Do you ever look at yourself and think did I just play straight into the hand of neolibarism ? Because we just had that moment. As we see our first year of oneacre.online come to an end, we revisited our guardian words to realise that perhaps we shouldn’t have skipped the introduction. In Updating to Remain the Same : Habitual New Media, Wendy Hui Kyong Chun accounts on how “neoliberalism […] destroys the public by fostering the private […] by reconfiguring and constructing "all aspects of existence in economic terms.” that causes “the majority of people [to] endorse [the] neoliberal policies that actually hurt them. It mades us think how by monetising links, we extrude linking from the public into the private. An issue particularly present as policies are taking steps towards privatising the internet, multi-dollar companies are trying as hard possible to keep you from linking-leaving, or turn linking into a paid perk. All practises we don’t want to assist by normalising.
Originally our idea of ownership was heavily influenced by Walter Benjamin’s Unpacking My Library : A Talk about Book Collecting, we thought perhaps naively that by allowing to purchase the publications, — “ownership [being] the most intimate relationship that one can have to objects”, according to Benjamin, and the most sacred [something] for the western capitalist world — we could play the system, grand the reader all the rights that ownership allows offline, to the online. We could maintain the publication online without removing their context, by downloading or printing to pdf.And motivate our community to preserve the works they find intriguing. As we work on ways of detangling our links so that the links can exist, when perhaps even when our acre doesn’t.
Much like Ursula K. Le Guin accounts in the preface —we didn’t skip — of The Word for Wold is still Forest, her character Captain Davison might be the evilest thing she has created, yet she takes full responsible over him, so we do. To do so, we follow further Chun, into realising “the assumption: consent once, circulate forever” we propose CATALOGUED OBJECTS as a way of loitering in public, of re entering the public, that would allow the possibility of retracting one’s steps, possibly even erasing or forgetting, in case the authors or the circumstances feel as if it should no longer exist in the public. CATALOGUED OBJECTS collects our version of katamarian1 debris created as a result of our yearlong efforts in publishing and experimentation.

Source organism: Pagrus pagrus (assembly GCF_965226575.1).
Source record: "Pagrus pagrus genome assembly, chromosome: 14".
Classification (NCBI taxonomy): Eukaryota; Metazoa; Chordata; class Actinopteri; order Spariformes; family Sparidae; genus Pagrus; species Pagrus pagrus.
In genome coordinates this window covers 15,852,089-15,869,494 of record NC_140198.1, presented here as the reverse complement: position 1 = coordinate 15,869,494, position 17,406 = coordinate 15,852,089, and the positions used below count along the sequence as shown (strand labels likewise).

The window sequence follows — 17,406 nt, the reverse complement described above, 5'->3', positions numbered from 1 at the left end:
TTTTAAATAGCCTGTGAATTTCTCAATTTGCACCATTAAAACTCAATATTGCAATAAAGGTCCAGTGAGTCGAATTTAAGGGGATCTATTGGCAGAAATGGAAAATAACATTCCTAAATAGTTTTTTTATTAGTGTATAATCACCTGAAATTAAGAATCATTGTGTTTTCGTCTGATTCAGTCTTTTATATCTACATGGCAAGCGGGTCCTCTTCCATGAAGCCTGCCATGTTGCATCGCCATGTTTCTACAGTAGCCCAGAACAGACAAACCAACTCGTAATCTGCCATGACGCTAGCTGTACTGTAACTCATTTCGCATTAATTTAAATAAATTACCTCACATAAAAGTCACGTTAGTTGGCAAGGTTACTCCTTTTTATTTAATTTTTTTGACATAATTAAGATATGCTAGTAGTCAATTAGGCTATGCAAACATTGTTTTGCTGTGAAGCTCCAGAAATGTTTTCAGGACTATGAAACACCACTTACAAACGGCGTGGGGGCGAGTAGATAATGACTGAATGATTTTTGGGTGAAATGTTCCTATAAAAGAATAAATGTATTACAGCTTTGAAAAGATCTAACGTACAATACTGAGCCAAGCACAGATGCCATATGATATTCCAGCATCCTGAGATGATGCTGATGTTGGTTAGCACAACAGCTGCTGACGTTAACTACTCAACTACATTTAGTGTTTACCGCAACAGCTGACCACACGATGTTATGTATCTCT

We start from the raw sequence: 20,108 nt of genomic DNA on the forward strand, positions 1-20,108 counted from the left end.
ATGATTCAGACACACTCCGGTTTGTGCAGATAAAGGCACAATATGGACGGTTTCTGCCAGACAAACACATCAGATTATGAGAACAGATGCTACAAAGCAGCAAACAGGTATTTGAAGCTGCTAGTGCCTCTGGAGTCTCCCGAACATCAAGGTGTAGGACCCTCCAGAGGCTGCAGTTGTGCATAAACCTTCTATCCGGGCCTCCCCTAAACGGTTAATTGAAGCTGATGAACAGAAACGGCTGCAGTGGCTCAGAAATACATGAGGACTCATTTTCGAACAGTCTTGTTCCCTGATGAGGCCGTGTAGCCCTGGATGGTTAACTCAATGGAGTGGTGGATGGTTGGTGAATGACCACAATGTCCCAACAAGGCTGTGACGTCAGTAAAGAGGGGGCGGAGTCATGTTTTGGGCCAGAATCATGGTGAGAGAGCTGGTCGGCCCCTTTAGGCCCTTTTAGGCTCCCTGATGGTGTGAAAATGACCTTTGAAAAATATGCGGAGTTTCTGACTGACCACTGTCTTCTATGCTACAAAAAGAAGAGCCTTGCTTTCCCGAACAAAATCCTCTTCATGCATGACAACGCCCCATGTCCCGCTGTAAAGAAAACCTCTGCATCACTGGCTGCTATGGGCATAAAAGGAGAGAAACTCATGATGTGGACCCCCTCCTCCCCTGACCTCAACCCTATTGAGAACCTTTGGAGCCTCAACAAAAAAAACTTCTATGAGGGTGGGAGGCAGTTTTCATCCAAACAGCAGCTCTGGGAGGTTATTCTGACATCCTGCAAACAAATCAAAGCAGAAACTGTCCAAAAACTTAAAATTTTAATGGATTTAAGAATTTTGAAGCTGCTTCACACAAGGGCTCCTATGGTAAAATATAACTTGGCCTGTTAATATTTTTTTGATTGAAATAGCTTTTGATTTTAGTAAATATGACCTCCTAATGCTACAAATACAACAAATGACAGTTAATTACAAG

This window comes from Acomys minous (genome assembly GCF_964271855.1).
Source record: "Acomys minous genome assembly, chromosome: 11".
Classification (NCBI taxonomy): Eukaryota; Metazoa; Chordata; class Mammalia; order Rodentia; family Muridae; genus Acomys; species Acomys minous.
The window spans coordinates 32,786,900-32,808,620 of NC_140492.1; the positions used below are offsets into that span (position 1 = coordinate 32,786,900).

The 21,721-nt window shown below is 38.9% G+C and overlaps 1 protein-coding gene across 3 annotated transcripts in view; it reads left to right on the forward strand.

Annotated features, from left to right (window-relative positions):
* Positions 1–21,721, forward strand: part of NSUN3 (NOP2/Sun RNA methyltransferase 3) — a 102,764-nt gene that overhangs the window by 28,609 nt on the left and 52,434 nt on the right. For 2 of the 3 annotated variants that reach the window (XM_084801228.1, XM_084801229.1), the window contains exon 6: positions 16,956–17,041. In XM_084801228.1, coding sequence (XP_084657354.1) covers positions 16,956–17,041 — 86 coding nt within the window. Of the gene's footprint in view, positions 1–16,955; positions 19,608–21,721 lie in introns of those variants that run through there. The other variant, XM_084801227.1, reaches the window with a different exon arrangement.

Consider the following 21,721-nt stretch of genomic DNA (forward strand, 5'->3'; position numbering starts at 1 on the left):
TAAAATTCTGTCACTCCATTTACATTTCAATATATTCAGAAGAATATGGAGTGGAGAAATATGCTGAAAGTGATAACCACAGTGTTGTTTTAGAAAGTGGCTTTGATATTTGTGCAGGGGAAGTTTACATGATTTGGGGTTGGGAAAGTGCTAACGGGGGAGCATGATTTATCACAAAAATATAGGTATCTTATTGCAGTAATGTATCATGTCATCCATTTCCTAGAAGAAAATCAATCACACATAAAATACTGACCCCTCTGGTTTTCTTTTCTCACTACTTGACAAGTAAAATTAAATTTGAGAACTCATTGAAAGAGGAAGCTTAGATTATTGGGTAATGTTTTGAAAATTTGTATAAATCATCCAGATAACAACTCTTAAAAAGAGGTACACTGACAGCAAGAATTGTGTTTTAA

CATALOGUED OBJECTS is opening offline as an exhibition at Bladr, Griffenfeldsgade 27, 2200 Copenhagen, this Thursday 17th January and running till the 10th of February with the kind support of Københavns Kommunes Billedkunstudval. It displays all the physical things that remain enough our fist four publications are no longer available. The online counterpart of CATALOGUED OBJECTS is accessible under the HTML protocol at the fold of bladrbladr.net. CATALOGUED OBJECTS exist also in the dat:// protocol, a peer-to-peer protocol, that amongst over things allows you to download and seed the files, which will make it so that after dat://f68636ab851f7da6b8e8e26d27818f23fab5f768f81b5e159e7a1115600b0c9e/ will be accessible online for as long as someone who hosts the file is online. If you have purchased a link in the past and you are interested in deposit your copy in an public or semi public —online space you occupy, like you personal website, social media bio, feel free to contact us so we could include you in our debris collection, or you can always update CATALOGUED OBJECTS over dat://f68636ab851f7da6b8e8e26d27818f23fab5f768f81b5e159e7a1115600b0c9e/
1 In Poetics and Politics of Erasure, Yun Ingrid Lee writes on how Katamari Damacy, a Playstation 2 game, can be used as a useful framework to navigate the contradictions of our neoliberal and digital present. “The katamari (a recording medium) continuously picks things up and occasionally knocks them off (additive and subtractive processes of curating the new world) as it bumps into larger objects, becoming an ever-shifting and growing, honking, screaming, rumbling mass of giant octopuses, skyscrapers, and islands (hybrid and mutating collectivity) until it is large enough to form a new star to add to a reconstructed universe (a new state, but not a complete tabula rasa).”